As we talked, I came to see it from his point of view.
Weird, unfamiliar food.
Lots of boring adult talk.
Mommy too busy in the kitchen to play with him.
He wasn’t really getting much about the meaning of the day, either.
Kids & Gratitude
I knew we needed to keep it concrete. Being thankful doesn’t come naturally. We work so hard giving kids a routine, and being consistent and dependable, that it’s hard for them to imagine anything different.
Bear Says Thanks
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Stories have so much power to teach, if they’re done well.
Bear Says Thanks (affiliate link), by Karma Wilson and Jane Chapman is done exceptionally well. Perfect for Thanksgiving, this simple, beautifully illustrated picture book is about a bear who wants to host a feast. Except his cupboard is bare.
One by one, his friends show up with various dishes to share. To each of them, Bear says “thanks.” In the end, they spread out a quilt on the floor of bear’s den, and sit down to eat together.
The story is simple enough for preschoolers, yet my 6-year-old kindergartners enjoyed it too. It would pair well with a story about the Pilgrims and the first Thanksgiving.Most importantly, it shows a character being grateful in a way that young children can understand. There’s more to learn, but it’s a comfortable place to begin.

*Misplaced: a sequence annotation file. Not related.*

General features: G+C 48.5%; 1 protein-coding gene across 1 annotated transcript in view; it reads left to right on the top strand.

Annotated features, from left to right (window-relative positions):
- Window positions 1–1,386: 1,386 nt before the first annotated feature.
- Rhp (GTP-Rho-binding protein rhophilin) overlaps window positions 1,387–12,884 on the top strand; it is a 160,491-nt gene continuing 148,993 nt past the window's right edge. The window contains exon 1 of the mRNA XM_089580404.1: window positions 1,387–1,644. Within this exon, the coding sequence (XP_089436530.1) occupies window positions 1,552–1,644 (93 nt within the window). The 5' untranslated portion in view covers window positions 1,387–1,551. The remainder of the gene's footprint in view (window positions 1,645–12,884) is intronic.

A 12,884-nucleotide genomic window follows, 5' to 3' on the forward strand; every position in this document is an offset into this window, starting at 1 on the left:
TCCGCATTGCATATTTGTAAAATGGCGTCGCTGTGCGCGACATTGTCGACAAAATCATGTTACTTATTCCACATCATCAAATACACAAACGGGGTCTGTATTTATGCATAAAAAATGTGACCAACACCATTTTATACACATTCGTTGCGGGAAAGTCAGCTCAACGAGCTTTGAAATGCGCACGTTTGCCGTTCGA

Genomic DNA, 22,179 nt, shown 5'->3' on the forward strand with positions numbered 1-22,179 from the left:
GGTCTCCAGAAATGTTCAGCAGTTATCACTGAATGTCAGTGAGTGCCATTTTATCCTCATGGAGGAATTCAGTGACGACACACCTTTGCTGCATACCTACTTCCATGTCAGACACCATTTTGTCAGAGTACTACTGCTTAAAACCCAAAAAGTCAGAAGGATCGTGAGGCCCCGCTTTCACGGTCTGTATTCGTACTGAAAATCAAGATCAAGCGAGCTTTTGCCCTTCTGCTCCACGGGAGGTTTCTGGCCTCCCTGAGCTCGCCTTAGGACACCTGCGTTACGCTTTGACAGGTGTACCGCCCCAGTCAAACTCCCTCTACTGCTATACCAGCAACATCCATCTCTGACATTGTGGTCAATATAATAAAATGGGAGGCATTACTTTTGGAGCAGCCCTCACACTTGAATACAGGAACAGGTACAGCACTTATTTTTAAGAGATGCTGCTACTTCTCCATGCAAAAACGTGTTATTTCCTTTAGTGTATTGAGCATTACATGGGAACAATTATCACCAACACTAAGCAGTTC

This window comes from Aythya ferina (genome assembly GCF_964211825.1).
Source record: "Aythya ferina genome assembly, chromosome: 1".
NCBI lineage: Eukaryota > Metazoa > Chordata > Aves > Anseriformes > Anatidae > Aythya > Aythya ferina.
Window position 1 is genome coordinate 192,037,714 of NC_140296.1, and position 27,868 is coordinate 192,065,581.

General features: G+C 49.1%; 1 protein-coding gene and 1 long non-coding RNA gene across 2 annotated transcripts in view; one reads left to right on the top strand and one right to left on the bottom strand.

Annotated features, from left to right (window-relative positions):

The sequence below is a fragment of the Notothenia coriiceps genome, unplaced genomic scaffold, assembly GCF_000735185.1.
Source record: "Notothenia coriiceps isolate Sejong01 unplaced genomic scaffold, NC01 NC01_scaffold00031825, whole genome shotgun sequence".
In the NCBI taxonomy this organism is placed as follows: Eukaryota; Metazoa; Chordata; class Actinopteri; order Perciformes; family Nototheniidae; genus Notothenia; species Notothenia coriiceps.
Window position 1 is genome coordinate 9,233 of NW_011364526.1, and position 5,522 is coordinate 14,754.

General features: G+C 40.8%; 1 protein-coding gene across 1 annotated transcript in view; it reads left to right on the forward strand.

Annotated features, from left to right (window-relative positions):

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A Craft to Extend the Story
The craft I’ve created doesn’t have anything to do with gratitude. Rather, it’s an extension of the story as a way to remind kids about it.
The quilt that the bear and his friends eat on inspired me. I like to have each child make a homemade Thanksgiving place mat every year. A paper “quilt” place mat would be perfect.
At ages 6 and 9, they’re getting too big for turkey hand prints (although I’m sure we’ll do some anyway). And I wanted something prettier for the kids’ table this year.
Thanksgiving Place Mat Instructions
1. Cut the scrapbook paper into 3-inch squares. Be as precise as you can, as that will make assembly easier.
2. Have child lay out the squares in a pattern that is 3 squares tall by 5 squares long. (If needed, draw a grid for him or her to follow.)
3. Cut off a sheet of the contact paper a little bigger than the assembly of squares.
|This is with the backing already removed and
slid underneath so we can see the grid.
4. Peel off the contact paper and lay it sticky side up on top of the backing you just removed. Fold the short sides under to hold it in place on top of the grid from the backing.
5. Help child lay squares face up onto the contact paper.
6. Cover with second sheet of contact paper and trim excess.
Talk About Being Thankful
Once the place mats are ready to use, they will be a steady reminder of the story. Strike up a kid-friendly discussion about it at your Thanksgiving dinner. Start a tradition of turkey day being fun for kids. Even if the food is weird.
Need something simpler?
Check out this quilt patterned free printable Thanksgiving placemat. Easy peasy!